Aimé Henri Konan Bédié was the 2nd President of Ivory Coast from 1993 to 1999. Bedié excluded many potential opponents from the army. In late 1999, a group of disgruntled officers staged a military coup, putting General Robert Guéï in power. Bedié fled into exile in France. The new leadership reduced crime and corruption, and the generals pressed for austerity and openly campaigned in the streets for a less wasteful society. He is currently the President of the Democratic Party of Côte d'Ivoire - African Democratic Rally (PDCI-RDA).

Laurent Gbagbo won the October 2000 presidential election. He is a Roman Catholic. In 2010, Côte d'Ivoire had a presidential election that saw Gbagbo face off with Alassane Ouattara. Gbagbo, whose mandate had Laurent expired in 2005, had delayed the election several times. Laurent Gbagbo is currently in the custody of the International Criminal Court, where he faces charges of murder, rape and persecution.
Simone Ehivet Gbagbo- Former first lady was sentenced to 20 years in prison, On 10 March 2015. 
Simone Gbagbowas known as the Ivorian “Iron Lady” behind her husband.
“Iron Lady”. Image courtesy of

Image courtesy of :

Alassane Ouattara has been President since 2011. He is a Muslim.

The 2010–11 Ivorian crisis was a political crisis in Ivory Coast which began after Laurent Gbagbo, the President of Ivory Coast since 2000, was proclaimed the winner of the Ivorian election of 2010, the first election in the country in 10 years. The opposition candidate, Alassane Ouattara, and a number of countries, organisations and leaders worldwide claimed Ouattara had won the election. After months of attempted negotiation and sporadic violence, the crisis entered a decisive stage as Ouattara's forces began a military offensive in which they quickly gained control of most of the country and besieged key targets in Abidjan, the country's largest city. International organizations have reported numerous human rights violations, and the UN undertook its own military action with the stated objective to protect itself and civilians.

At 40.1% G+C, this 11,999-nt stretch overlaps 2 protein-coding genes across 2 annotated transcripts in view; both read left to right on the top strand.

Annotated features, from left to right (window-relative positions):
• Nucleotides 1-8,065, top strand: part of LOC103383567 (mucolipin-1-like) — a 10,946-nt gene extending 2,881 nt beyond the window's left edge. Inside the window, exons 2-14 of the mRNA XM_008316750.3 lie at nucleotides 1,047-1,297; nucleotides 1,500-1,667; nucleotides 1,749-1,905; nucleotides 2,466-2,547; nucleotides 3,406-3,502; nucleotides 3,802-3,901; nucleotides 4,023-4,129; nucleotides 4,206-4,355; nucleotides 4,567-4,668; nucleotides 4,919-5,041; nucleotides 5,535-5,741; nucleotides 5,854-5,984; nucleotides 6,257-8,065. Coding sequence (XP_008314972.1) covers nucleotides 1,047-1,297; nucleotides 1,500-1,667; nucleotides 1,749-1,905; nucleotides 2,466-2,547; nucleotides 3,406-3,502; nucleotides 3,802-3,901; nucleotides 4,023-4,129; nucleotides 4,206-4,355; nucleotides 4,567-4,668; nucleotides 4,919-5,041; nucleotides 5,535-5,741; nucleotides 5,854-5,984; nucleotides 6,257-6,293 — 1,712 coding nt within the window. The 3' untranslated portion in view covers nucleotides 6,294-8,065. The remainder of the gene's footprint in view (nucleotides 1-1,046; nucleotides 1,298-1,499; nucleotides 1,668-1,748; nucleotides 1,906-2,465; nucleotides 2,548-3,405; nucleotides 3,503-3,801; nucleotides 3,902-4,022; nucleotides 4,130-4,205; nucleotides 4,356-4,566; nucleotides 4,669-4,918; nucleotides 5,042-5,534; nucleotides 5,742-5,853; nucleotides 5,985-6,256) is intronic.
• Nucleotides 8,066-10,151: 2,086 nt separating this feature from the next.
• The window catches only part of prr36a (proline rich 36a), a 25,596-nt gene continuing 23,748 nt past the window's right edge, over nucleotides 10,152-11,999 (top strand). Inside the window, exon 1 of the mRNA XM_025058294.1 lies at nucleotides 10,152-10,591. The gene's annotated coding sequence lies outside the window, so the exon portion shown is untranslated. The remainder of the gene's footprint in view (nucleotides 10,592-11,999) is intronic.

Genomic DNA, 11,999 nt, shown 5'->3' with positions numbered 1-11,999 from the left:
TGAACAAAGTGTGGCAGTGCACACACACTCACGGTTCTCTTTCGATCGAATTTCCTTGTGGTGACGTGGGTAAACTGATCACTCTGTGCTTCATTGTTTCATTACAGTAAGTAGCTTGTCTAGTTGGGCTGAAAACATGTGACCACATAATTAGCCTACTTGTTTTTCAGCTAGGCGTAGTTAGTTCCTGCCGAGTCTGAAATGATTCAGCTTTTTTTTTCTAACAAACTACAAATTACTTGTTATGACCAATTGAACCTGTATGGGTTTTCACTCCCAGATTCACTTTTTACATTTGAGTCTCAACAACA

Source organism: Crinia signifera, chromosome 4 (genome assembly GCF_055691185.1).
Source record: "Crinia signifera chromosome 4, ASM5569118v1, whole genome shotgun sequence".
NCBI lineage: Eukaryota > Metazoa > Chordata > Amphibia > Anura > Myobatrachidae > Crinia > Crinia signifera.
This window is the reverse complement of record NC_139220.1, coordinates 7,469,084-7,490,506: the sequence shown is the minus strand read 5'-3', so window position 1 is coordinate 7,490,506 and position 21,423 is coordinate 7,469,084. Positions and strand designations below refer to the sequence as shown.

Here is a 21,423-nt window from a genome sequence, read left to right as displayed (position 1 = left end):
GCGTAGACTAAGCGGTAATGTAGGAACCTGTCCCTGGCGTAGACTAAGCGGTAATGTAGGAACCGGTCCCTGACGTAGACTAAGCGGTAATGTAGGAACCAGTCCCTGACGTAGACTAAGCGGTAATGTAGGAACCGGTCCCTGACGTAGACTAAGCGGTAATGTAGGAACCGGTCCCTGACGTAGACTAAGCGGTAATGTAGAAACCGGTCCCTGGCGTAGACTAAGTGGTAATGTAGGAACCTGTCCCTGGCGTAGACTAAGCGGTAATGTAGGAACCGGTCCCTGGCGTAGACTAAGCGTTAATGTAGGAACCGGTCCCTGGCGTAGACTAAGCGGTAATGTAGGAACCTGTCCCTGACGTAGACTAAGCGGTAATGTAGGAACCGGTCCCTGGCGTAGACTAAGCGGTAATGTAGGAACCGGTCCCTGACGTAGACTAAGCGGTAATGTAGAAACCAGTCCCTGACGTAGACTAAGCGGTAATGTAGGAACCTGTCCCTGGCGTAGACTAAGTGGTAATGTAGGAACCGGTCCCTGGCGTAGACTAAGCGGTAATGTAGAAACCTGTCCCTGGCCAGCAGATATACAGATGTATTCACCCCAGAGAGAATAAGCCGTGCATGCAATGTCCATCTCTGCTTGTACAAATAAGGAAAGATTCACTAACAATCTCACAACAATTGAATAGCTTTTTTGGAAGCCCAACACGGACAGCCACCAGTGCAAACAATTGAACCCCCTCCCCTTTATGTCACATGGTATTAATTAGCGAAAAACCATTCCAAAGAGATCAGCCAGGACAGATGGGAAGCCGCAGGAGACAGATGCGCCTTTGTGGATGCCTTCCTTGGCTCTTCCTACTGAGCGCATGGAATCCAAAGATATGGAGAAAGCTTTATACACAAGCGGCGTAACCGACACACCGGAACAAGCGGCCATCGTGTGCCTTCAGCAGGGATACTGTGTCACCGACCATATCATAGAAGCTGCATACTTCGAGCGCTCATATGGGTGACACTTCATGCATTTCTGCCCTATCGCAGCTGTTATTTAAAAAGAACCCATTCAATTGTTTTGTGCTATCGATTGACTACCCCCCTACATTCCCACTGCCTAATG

A significant step in bringing an end to the crisis occurred on 11 April 2011 upon the capture and arrest of Gbagbo in Abidjan by pro-Ouattara forces backed by French forces.

Ivory Coast has produced several players who have played in Europe, including Didier Drogba, Yaya Touré, Wilfried Bony, Seydou Doumbia, Gervinho, Serge Aurier, Salomon Kalou and Kolo Touré. The Côte d'Ivoire national football team is generally considered to be one of the best teams to come from Africa.